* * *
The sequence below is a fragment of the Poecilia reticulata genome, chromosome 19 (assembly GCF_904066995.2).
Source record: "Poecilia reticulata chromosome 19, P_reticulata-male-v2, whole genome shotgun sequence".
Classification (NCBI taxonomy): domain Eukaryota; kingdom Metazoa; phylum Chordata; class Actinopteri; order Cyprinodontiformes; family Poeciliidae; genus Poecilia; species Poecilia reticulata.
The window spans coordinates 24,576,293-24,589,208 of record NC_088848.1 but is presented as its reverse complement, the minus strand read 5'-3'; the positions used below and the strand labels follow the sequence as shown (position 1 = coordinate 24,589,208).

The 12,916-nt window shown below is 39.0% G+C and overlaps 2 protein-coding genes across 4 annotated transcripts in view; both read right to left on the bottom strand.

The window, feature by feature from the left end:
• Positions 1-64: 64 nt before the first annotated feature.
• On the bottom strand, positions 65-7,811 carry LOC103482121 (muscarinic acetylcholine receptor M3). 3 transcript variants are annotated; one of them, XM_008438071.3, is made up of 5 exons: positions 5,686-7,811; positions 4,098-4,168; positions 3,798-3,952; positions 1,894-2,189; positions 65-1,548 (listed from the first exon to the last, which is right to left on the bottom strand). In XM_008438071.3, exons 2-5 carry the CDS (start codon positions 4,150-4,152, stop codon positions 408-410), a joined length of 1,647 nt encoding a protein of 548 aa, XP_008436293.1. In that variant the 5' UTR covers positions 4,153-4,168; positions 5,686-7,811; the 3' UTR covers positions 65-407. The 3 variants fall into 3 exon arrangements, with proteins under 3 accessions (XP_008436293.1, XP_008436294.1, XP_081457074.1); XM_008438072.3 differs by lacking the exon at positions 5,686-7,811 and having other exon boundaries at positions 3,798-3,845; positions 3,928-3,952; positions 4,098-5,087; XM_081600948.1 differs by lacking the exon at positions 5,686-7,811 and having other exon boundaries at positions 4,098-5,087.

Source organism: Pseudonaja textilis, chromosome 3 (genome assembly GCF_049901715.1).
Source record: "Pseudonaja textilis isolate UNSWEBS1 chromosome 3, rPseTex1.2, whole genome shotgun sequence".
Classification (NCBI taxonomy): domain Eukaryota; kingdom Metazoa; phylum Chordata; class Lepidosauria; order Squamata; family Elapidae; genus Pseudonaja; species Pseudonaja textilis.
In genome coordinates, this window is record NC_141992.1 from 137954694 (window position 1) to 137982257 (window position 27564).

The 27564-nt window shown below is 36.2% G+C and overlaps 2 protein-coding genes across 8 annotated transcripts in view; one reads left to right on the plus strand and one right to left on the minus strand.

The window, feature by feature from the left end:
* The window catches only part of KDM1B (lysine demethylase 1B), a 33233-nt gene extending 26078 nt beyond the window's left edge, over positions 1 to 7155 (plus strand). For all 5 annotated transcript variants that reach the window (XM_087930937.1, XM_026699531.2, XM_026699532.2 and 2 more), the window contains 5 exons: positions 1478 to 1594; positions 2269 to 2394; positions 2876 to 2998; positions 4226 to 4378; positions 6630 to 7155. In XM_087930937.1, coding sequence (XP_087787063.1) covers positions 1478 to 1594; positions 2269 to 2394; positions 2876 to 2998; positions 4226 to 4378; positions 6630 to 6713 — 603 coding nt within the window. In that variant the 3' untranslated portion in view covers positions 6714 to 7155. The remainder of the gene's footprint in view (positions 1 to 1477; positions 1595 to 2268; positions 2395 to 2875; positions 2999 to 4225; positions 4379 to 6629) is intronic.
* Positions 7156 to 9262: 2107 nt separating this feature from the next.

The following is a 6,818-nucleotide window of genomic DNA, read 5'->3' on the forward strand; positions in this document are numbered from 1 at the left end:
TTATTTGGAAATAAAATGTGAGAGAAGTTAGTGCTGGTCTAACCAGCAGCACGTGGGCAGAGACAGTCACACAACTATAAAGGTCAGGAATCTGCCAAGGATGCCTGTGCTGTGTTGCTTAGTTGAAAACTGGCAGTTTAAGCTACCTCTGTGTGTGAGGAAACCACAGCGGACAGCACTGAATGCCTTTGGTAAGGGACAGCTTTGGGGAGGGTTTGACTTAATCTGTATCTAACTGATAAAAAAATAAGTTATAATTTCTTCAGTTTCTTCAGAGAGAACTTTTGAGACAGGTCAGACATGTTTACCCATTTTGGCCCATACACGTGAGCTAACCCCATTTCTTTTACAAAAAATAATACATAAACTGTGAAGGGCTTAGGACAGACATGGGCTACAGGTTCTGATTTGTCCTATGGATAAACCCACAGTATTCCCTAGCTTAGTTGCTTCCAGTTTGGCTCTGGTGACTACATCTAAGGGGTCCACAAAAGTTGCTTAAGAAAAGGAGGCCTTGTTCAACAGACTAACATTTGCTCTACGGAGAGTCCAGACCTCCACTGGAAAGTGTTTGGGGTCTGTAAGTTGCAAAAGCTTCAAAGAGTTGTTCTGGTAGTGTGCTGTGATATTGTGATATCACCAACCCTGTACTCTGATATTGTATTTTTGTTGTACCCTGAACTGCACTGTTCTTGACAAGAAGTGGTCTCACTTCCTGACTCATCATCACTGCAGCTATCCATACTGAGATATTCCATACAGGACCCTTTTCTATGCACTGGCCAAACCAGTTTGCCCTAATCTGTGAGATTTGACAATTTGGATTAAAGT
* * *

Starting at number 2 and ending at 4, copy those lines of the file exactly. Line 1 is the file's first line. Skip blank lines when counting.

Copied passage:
Source record: "Poecilia reticulata chromosome 19, P_reticulata-male-v2, whole genome shotgun sequence".
Classification (NCBI taxonomy): domain Eukaryota; kingdom Metazoa; phylum Chordata; class Actinopteri; order Cyprinodontiformes; family Poeciliidae; genus Poecilia; species Poecilia reticulata.
The window spans coordinates 24,576,293-24,589,208 of record NC_088848.1 but is presented as its reverse complement, the minus strand read 5'-3'; the positions used below and the strand labels follow the sequence as shown (position 1 = coordinate 24,589,208).